“It’s amazing that the majority of respondents are not seeing retention as a corporate priority,” Wellins said. “There is no silver bullet for retention—but you need to measure what motivates your employees to stay and address those areas, because your solution should fit your organization’s specific needs.”

About “The Flight of Human Talent Employee Retention in China 2006-2007”
Conducted by Development Dimensions International (DDI) and the Society for Human Resources Management (SHRM), the study was completed by 215 HR representatives and 862 employees in a wide range of organizations operating in China. In addition, 100 one-on-one telephone interviews were conducted with managers, employees and HR representatives. 81 percent of the participants’ organizations were multinational, nearly half were publicly traded and the average employee size was between 1,000 and 5,000. The study was sponsored by BMR magazine and ChinaHR.com.

About DDI
Founded in 1970, Development Dimensions International, a global human resources consulting firm, helps organizations close the gap between today’s talent capability and future talent needs. DDI’s expertise includes designing and implementing selection systems, and identifying and developing front-line to executive leadership talent. With more than 1,000 associates in 75 offices in 26 countries, the firm advises half of the Fortune 500. For more information visit http://www.ddiworld.com/aboutddi.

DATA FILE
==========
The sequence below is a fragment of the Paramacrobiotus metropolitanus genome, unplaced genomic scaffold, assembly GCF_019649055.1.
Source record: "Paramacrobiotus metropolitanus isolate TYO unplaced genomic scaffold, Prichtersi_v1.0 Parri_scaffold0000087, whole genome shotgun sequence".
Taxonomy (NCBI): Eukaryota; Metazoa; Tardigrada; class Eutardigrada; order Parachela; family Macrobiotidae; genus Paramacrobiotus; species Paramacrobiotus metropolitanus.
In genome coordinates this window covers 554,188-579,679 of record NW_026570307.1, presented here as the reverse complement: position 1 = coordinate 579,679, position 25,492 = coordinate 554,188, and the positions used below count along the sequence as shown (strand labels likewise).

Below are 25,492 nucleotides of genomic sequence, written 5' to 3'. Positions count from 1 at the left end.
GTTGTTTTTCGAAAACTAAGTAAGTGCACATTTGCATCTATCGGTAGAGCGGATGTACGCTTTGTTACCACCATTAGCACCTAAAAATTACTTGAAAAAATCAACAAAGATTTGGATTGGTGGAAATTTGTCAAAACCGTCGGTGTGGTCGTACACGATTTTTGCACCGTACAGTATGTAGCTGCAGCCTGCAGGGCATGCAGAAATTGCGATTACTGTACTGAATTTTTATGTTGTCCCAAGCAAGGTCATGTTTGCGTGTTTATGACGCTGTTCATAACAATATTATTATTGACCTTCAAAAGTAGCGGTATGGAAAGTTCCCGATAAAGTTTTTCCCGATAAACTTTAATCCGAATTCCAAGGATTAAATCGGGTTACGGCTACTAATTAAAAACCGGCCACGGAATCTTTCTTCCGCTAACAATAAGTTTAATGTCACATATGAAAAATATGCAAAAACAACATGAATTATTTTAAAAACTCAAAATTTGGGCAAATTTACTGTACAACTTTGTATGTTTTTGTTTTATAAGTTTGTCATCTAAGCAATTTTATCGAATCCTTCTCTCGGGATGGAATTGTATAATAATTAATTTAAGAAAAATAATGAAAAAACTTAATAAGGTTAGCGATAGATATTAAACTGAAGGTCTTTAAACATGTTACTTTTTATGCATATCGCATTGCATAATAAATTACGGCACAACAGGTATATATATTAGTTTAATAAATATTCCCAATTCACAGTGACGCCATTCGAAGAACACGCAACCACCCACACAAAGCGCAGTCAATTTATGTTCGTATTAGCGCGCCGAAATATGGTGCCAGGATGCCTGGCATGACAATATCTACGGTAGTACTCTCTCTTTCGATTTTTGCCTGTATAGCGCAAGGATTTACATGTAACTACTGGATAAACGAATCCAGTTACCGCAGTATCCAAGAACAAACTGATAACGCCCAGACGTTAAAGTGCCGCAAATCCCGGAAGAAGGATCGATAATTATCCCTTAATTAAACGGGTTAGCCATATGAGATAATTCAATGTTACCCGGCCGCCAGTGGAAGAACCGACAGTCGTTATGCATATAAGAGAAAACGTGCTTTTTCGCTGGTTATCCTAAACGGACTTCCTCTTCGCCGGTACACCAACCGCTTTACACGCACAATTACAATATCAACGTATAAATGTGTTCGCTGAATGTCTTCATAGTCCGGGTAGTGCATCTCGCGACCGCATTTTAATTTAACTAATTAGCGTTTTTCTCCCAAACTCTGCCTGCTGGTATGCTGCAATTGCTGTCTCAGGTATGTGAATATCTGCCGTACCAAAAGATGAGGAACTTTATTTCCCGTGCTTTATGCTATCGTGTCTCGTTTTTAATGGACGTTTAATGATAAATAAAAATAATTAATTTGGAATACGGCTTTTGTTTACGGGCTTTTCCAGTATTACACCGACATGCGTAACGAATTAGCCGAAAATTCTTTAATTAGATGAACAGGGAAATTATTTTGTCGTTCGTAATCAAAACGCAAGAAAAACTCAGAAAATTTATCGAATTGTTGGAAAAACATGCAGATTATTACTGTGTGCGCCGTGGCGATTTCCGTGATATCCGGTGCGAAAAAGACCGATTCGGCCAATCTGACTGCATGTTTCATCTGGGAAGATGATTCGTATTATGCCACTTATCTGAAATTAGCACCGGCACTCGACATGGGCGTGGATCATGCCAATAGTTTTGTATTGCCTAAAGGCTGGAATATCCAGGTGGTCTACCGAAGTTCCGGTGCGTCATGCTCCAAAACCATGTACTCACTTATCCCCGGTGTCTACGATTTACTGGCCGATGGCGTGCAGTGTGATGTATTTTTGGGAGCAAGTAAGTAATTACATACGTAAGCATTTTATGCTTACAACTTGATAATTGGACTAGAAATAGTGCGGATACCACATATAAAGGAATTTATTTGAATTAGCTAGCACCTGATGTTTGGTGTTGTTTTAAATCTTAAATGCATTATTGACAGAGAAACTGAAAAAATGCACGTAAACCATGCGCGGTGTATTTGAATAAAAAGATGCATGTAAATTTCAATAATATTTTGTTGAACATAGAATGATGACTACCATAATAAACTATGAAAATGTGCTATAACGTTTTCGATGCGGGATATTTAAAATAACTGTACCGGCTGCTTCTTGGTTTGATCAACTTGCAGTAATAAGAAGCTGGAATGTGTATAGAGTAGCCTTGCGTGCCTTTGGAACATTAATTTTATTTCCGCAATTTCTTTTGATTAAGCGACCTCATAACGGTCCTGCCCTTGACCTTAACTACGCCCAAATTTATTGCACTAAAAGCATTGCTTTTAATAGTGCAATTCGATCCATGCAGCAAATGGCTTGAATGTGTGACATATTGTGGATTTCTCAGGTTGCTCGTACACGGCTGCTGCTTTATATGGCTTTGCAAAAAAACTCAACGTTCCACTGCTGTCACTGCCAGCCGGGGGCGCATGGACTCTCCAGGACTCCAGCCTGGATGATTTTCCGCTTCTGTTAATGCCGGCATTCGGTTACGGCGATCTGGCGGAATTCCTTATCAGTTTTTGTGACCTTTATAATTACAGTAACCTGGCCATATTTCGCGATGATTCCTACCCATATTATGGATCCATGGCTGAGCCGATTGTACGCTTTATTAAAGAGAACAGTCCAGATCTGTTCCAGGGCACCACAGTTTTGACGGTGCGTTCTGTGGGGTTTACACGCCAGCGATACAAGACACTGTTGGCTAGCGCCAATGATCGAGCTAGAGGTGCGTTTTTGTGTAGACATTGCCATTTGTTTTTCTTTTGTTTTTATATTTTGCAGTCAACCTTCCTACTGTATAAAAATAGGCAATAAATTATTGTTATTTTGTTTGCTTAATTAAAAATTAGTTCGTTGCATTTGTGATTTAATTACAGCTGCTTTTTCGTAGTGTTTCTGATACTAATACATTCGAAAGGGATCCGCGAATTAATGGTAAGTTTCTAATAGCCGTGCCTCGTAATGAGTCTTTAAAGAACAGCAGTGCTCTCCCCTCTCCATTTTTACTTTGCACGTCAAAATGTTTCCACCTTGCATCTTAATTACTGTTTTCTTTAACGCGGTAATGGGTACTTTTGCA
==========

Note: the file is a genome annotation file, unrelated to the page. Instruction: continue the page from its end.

About SHRM
The Society for Human Resource Management (SHRM) is the world’s largest association devoted to human resource management. Representing more than 210,000 individual members, the Society's mission is to serve the needs of HR professionals by providing the most essential and comprehensive resources available. As an influential voice, the Society's mission is also to advance the human resource profession to ensure that HR is recognized as an essential partner in developing and executing organizational strategy. Founded in 1948, SHRM currently has more than 550 affiliated chapters and members in more than 100 countries. Visit SHRM Online at http://www.shrm.org.

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Jennifer Pesci-kelly